Saving a Jewish Life, Vs. British Protocol

The heartrending plight of Alta Fixsler and her parents has reached a turning point.

The facts of the case are not in dispute. Alta is a 2-year-old Jewish girl in the U.K., currently on life support. She was born prematurely and suffered a severe hypoxic ischaemic brain injury during her birth. Medical opinion claims that she has no conscious awareness.

As such, a British court has ruled that the Royal Manchester Children’s Hospital may remove her life support, as requested, believing it to have no further medical benefit.

The family, who are Torah Jews, have implored the authorities to allow their child to live. If the British medical system cannot or will not continue to sustain her life, then they want to take her abroad for further care.

The British authorities have been showered with options. Israeli President Reuven Rivlin wrote a letter to Prince Charles asking for his help in securing permission to allow Alta to be brought to Israel. Failing that, it was suggested that an Israeli medical team come to the U.K. to treat her. The British courts said no.

However, determined efforts to save Alta’s life on the part of the family and the Jewish community have not ceased. And last Friday, at the behest of Senator Chuck Schumer and 10 Republican senators, the Biden administration granted the child a visa, which would enable her to be brought to the U.S. for continued medical care at no cost to the British government.

As Sen. Schumer said on Friday, “All the Fixslers want is to follow their faith and get their little girl the best care in the process. The images of little Alta make your heart melt, and to know just how much her parents love her inspires us to do all we can to ensure her best chance.”

In addition, as the senators wrote, “We are profoundly troubled that the child of an American citizen [Mr. Fixsler] is being treated in this way, in a country with which we have a deep alliance and special relationship.”

The doctors and the court claim to know what is best for the child. The court previously heard that Alta was unable to experience pleasure, but could experience pain and distress and that the trust’s lawyers said there was “no prospect of her ever getting better,” the BBC reported.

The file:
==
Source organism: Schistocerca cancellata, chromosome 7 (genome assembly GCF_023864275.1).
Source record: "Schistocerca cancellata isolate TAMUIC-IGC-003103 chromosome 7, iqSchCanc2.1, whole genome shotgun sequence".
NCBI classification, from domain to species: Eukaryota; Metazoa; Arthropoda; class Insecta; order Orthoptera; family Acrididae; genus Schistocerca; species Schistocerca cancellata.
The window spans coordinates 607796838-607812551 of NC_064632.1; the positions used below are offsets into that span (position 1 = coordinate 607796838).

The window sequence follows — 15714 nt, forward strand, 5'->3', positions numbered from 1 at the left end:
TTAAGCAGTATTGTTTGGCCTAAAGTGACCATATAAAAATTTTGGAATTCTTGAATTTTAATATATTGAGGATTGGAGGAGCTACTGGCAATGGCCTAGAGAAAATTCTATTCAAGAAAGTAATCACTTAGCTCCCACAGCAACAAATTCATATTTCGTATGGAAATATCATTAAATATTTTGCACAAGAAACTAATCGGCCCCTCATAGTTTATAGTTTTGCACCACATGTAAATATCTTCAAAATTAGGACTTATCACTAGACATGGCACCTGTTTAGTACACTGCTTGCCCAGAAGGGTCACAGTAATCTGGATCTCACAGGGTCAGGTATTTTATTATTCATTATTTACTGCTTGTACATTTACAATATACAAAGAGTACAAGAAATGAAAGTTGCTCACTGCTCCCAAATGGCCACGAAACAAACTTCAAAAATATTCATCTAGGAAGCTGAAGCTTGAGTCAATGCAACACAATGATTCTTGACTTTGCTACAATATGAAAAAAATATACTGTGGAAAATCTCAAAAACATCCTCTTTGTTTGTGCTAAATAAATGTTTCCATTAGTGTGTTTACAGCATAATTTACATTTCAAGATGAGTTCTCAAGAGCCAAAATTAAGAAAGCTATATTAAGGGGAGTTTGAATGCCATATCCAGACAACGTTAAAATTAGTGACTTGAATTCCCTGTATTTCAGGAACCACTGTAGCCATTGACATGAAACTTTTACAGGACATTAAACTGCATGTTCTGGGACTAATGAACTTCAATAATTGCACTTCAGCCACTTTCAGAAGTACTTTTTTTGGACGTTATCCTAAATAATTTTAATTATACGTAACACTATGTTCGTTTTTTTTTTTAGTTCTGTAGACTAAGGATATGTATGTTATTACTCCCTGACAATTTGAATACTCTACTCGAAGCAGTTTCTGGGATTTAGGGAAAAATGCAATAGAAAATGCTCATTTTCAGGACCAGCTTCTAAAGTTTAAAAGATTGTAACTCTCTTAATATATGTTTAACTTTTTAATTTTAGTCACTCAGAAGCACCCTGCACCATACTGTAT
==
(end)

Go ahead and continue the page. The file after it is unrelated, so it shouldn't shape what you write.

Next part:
According to a summary of the case in the U.K.’s Family Law Week, “The starting point is to consider the matter from the assumed point of view of Alta. Given the circumstances of her brain injury the court could not accept that she would share the values of her parents. Her point of view is more likely than not to be that continued life sustaining treatment would not be acceptable to her.”

Justice MacDonald wrote that “the parents cannot be criticized for having reached a different decision informed by the religious laws that govern their way of life, but applying the secular legal principles that I must … I cannot agree with their assessment and am required to act accordingly.”

In other words, his assessment is that Alta would share the secular outlook of the doctors and judges rather than the faith of her parents. It is a supposition for which there is no basis. They cannot communicate with Alta and ask her opinion. They are merely projecting their scale of values onto her; namely, that the value of life is a cost-benefit calculation, how much pain versus how much pleasure.

The Jewish view is that life cannot be evaluated this way. The family seeks instead to act according to halachah, which forbids the taking of life in such conditions.

Where there is such a clash of worldviews, the wishes of the family, who have their daughter’s welfare at heart more than anyone else, should be overriding.

As Rabbi Chaim Dovid Zwiebel, executive vice president of Agudath Israel, said on Friday, “The United States government has made a bold statement today: A statement that values life, that values parental autonomy over governmental paternalism, and a statement that recognizes a sincerely held religious belief. We sincerely hope that the U.K. government will respond in kind.”

As we said above, the facts of the case are not in dispute. What is in dispute is the value of human life. The British authorities cannot maintain that they their valuation is more correct than that of sacred Jewish tradition.

Furthermore, transferring the patient to the U.S. would relieve Britain of responsibility in the matter. It is hard to conceive that they would insist on taking an action that would definitely terminate a life, rather than allow other, equally competent medical professionals, to sustain that life.

The simple plea of her father should be honored “We want to do the best for her … Let me take my daughter,” he said.

The Jewish communal activists, Senator Schumer, the Republican senators and the Biden administration deserve our appreciation for their willingness to help in saving Alta’s life.

Arrangements have already been made to transfer her to a medical facility in the U.S. All that is left is for the British government to relent and let her go.